KDevelop 5 too slow?
mail at milianw.de
Mon May 29 10:43:42 BST 2017
On Monday, May 29, 2017 11:34:54 AM CEST René J.V. Bertin wrote:
> On Monday May 29 2017 10:52:00 Milian Wolff wrote:
> >> I'm not very familiar reading this kind of call graph, but if you follow
> >> the graph down clang_getFileLocation shows up which accounts for almost
> >> 24% of the processing time on my system. That could correspond to disk
> >> access, no?>
> >No, CPU profilers do not account for disk access. I'm not familiar with
> My bad, I didn't mean to claim that it does any analysis of disk access
> itself. As far as I understand this sort of thing that would only exclude
> the time the CPU spends waiting for I/O operations. Would a CPU profiler
> exclude the CPU cycles spent on I/O just because it's I/O?
No, a kernel switches out a process that is waiting on something, i.e.
sleeping or doing I/O. And a switched-out process does not spent any CPU
cycles, these will be attributed to whatever other process gets switched in
(which may also be a pseudo-"idle"-process).
> clang_getFileLocation() is doing something that takes 24% of all spent CPU
> cycles, and given the name of the function that is related to I/O in some
What, no?! This is a purely CPU-bound mapping function. Given a file offset,
it builds a line/column cursor.
> >Perf or VTune are just as capable.
> But most Linux systems don't come with the required kexts installed, do
What are you talking about?!
> >Also, to make sure: Did you compile KDev*
> >and everything else you are profiling in RelWithDebInfo mode? If not, then
> >this profile output is completely useless.
> I build with "-O3 -g" if that's what you're asking, everything KF5 and Qt5
> itself. Specifically, I use Debuntu's approach of building with a custom,
> non-predefined BUILD_TYPE and then set the desired compiler options in
> CFLAGS and CXXFLAGS.
> >There's N + 1. N for background parsing and one for parsing the active
> >document, if needed.
> So I ought to do this kind of profiling with only a single document open?
> That should actually be more representative of what happens when you make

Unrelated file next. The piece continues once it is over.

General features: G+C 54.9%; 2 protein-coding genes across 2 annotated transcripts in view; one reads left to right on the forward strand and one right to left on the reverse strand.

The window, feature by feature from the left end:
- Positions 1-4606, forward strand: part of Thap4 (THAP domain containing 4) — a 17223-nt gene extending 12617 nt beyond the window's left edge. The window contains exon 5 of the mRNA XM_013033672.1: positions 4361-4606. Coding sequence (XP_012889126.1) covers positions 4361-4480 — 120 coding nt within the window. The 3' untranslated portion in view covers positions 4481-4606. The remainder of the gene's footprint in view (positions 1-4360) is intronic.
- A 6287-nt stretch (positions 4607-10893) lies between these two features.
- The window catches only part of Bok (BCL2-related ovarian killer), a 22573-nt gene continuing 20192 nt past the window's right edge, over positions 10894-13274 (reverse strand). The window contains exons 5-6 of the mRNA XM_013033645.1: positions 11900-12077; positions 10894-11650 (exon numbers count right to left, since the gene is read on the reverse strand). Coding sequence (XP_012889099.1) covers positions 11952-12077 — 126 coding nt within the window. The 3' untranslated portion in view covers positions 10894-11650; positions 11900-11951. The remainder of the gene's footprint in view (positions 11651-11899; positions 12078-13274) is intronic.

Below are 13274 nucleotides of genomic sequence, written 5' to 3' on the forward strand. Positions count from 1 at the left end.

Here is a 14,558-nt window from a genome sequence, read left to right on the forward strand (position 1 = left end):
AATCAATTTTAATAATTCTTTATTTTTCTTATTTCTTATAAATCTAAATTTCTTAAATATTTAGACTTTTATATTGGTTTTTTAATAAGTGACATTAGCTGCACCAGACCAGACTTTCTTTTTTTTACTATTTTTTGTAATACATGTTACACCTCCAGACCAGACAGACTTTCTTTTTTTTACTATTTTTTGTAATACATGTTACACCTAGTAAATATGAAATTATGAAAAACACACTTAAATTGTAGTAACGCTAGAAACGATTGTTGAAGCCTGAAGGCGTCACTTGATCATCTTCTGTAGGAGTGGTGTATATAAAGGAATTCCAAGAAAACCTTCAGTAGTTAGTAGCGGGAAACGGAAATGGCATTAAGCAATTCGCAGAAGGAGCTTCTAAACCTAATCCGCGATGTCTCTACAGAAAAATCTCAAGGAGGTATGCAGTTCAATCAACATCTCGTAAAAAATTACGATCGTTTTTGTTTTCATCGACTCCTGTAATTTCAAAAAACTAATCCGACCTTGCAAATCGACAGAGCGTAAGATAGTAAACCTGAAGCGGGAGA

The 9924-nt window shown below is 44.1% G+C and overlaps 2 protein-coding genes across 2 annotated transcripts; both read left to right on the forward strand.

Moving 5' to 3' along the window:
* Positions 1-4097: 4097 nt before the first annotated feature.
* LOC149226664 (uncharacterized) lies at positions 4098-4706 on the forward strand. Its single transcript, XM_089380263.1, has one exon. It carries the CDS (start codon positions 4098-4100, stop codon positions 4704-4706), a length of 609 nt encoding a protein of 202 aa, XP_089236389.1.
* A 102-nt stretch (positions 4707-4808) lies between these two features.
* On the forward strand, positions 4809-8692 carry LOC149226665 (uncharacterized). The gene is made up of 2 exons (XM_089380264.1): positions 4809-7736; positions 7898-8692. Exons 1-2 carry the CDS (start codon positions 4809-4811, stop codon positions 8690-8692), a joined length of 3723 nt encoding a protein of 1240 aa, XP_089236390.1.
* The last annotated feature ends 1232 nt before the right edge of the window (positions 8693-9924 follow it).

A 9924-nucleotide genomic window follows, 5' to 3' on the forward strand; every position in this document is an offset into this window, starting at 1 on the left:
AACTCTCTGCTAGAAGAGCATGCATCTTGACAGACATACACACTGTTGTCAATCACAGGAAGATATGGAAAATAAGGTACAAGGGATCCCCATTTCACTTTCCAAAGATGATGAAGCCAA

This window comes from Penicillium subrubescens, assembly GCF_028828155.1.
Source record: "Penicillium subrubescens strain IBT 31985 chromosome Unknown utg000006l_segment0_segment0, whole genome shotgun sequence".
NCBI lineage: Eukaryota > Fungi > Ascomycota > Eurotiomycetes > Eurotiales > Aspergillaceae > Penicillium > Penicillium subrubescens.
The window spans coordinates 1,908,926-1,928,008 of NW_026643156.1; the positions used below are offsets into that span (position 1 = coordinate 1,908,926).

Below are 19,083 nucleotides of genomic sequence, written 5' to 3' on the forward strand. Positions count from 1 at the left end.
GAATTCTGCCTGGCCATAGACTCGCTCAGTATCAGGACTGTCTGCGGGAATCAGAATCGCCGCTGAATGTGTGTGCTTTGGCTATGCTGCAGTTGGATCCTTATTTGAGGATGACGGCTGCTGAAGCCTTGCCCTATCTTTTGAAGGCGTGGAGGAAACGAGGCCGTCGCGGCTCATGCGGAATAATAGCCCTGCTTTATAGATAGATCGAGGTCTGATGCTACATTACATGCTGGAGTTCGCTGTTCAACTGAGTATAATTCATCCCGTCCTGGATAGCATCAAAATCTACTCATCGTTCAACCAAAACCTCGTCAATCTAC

> changes to the current document.
I don't know what exactly you are trying to profile. If you want to figure out
why the main thread gets blocked every now and then, you'll need a profiler
that gives you per-thread granularity and then look at what the main thread is
doing. This means doing both on-CPU and off-CPU profiling. With VTune that is
trivial and should show you what's going on. I bet Instruments has similar
capabilities. Learn the tool and report back.
> FWIW, it's still a bit confusing. The current document is also parsed in the
> background, so what the option in the settings controls is actually the
> number of threads to use for parsing "background documents"?
The N in the N + 1 above.
> >> if KDevelop is slower running
> >> from one than as/from a regular install the 1st explanation one thinks of
> >> is "something related to the bundling".
> >Before doing such a claim, back it up with hard numbers. Profiling and
> Eh? I didn't claim anything that needs backing up with hard numbers, unless
> you mean the number of people who actually decide to check if that 1st
> explanation is the right one? :)
I mean it's a waste of time to muse about what could possible happen. Measure
it and see what's happening instead.
> > Can you use a
> > different instruments profiler configuration to find wait time in the
> > code?
> > That would allow us to get a more accurate image of what's going on. Also,
> > make sure to profile the same thing.
> There's a whole bunch of preconfigured "Instruments", I'll have to see if I
> can figure out which would be the appropriate one for wait time.
> > I.e. I suggest you clear the duchain
> > cache before starting KDevelop with the profiler.
> I can't clear the cache while KDevelop is running, can I? That means I'd be
> measuring KDevelop's start-up too meaning loads more data or less
> fine-grained sampling. I'm also not convinced that measuring the cost of
> rebuilding the entire cache is what we're interested in here, that
> shouldn't be what causes the reported slowness, right? As to measuring the
> same thing: I make sure to force the parsing step 2 or 3 times before
> sampling the operation. I don't expect it makes a difference if I do that
> 2x or 3x but it'd probably be better indeed to standardise.
Just make sure you are measuring something reliably and reproducibly. The
profile you shows simply tells us that most of the time is spent parsing the
file, which isn't suprising if you parse a file...
mail at milianw.de
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